The Drug Enforcement Administration (DEA) is looking to substantially build up domestic production of delta-9 THC and other cannabinoids for research purposes next year, while also maintaining high levels of psychedelics production as scientific interest continues to grow.
Just days after DEA proposed increasing its 2023 quotas for cannabis compounds and psychedelics like psilocybin and ibogaine, the agency said in a notice published in the Federal Register on Thursday that it plans to continue that trend next year, in part due to a transition away from cannabinoid imports to domestic manufacturing.
Earlier this week, DEA announced that it wants to nearly double the amount of psilocybin, psilocyn and delta-9 THC that’s manufactured compared to initial levels set for this year, while quintupling how much ibogaine is produced.
While the agency hasn’t proposed changing its 2023 6.7 million-gram quota for marijuana for 2024, it is now calling for the manufacturing of 900,610 grams of delta-9 THC and 790,010 grams of all other tetrahydrocannabinol. That represents another increase after DEA already moved this week to nearly double the 2023 quota for delta-9 THC to 628,460 grams and called for 350,000 grams of other tetrahydrocannabinols.
The large increase in manufacturing of all other tetrahydrocannabinol may be due to growing interest in isomers such as delta-8-THC and delta-10-THC.
For 2024, the agency is so far keeping the psychedelics quotas the same as in the recent 2023 revision. The proposed limit is 15,000 grams for psilocybin, 24,00 grams of psilocyn and 150 grams of ibogaine. Substances like MDMA, LSD, 5-MeO-DMT and mescaline will remain at 2023 established levels that had represented significant increases under prior quotas.
“There has been a significant increase in the use of schedule I hallucinogenic controlled substances for research and clinical trial purposes,” the new notice says. “DEA has received and subsequently approved new registration applications for schedule I researchers and new applications for registration from manufacturers to grow, synthesize, extract, and prepare dosage forms containing specific schedule I hallucinogenic substances for research and clinical trial purposes.”
“DEA is proposing APQ for ibogaine, psilocyn, psilocybin, delta-9- tetrahydrocannabinol (d-9-THC), and all other tetrahydrocannabinols to support manufacturing activities related to the increased level of research and clinical trials with these schedule I controlled substances,” the agency said. “Additionally, DEA proposes APQs for d-9-THC and all other tetrahydrocannabinols for 2024 to reflect the relocation of manufacturing of these controlled substances from abroad to the United States.”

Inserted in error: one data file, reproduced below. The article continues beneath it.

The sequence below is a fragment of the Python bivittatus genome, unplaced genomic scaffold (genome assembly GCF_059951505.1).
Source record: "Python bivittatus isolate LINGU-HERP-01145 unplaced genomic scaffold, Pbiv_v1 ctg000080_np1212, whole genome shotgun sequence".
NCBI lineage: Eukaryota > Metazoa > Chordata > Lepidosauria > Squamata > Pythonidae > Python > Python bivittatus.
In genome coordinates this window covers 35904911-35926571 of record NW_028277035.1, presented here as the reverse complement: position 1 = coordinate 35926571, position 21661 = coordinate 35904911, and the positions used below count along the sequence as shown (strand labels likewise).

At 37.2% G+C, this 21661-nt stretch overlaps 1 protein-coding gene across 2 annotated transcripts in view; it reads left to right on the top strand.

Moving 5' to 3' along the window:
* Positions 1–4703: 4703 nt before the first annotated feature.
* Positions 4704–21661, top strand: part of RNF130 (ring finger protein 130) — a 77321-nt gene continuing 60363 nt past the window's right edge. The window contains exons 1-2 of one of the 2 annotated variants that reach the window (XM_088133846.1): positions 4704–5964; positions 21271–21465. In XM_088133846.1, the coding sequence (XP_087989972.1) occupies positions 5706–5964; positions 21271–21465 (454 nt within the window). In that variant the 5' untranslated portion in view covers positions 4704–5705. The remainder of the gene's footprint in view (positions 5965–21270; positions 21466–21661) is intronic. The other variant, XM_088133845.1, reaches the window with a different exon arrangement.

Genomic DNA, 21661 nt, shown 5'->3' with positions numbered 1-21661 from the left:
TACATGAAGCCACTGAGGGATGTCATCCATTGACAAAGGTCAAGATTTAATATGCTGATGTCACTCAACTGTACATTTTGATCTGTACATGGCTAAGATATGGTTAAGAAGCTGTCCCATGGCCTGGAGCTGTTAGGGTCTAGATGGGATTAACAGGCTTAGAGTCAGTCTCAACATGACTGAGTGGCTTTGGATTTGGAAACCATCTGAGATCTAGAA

DEA’s cannabinoid quota levels, in grams, are as follows:
|All other tetrahydrocannabinol
To that end, DEA finally ended a longstanding monopoly on marijuana manufacturing for research purposes domestically. Additionally, as the agency acknowledged in the notice, it is implementing rules to streamline cannabis access for scientists following the enactment of a cannabis research bill late last year.
The proposed 2024 quotas, which are subject to a 30-day public comment period, come in the context of an ongoing administrative review into the scheduling status of cannabis that DEA is actively carrying after receiving a recommendation from the U.S. Department of Health and Human Services (HHS) to move marijuana from Schedule I to Schedule III under the Controlled Substances Act (CSA).
It also comes as experts await a potential federal approval for certain psychedelics like psilocybin and MDMA as therapeutics for the treatment of serious mental health conditions.
DEA has touted its Schedule I drug production quotas as evidence that is supports rigorous research into the substances, but it’s faced criticism from advocates and scientists over actions that are viewed as antithetical to promoting studies.
Following pushback, DEA recently retreated on a proposed ban on psychedelic compounds that scientists say have research value.
That marked another win for scientific community, coming just one month after DEA abandoned separate plans to place five tryptamine psychedelics in Schedule I.
Meanwhile, a federal appeals court recently ruled against DEA in a lawsuit over a Washington State doctor’s petition to reschedule psilocybin. The court said DEA failed to explain its reasoning when it denied the petition, and it ordered the agency to provide a more complete justification.
With respect to the agency’s marijuana scheduling review, a coalition of 31 bipartisan House lawmakers has sent a letter to DEA Administrator Anne Milgram, urging her to take into account congressional and state marijuana legalization efforts as it completes that assessment. They also criticized the limitations of simple rescheduling as they push for complete a complete removal of marijuana from the CSA.
The letter serves as a counterbalance to other recent messages DEA has received from congressional opponents of reform and former DEA and White House drug czars who argue that even moving marijuana to Schedule III would go too far.
A coalition of 14 Republican congressional lawmakers recently urged DEA to “reject” the top federal health agency’s recommendation to reschedule marijuana and instead keep it in the most restrictive category under the CSA.
Meanwhile, two GOP senators, including the lead Republican sponsor of a marijuana banking bill that cleared a key committee last month, recently filed new legislation to prevent federal agencies from rescheduling cannabis without tacit approval from Congress.
Photo courtesy of Mike Latimer.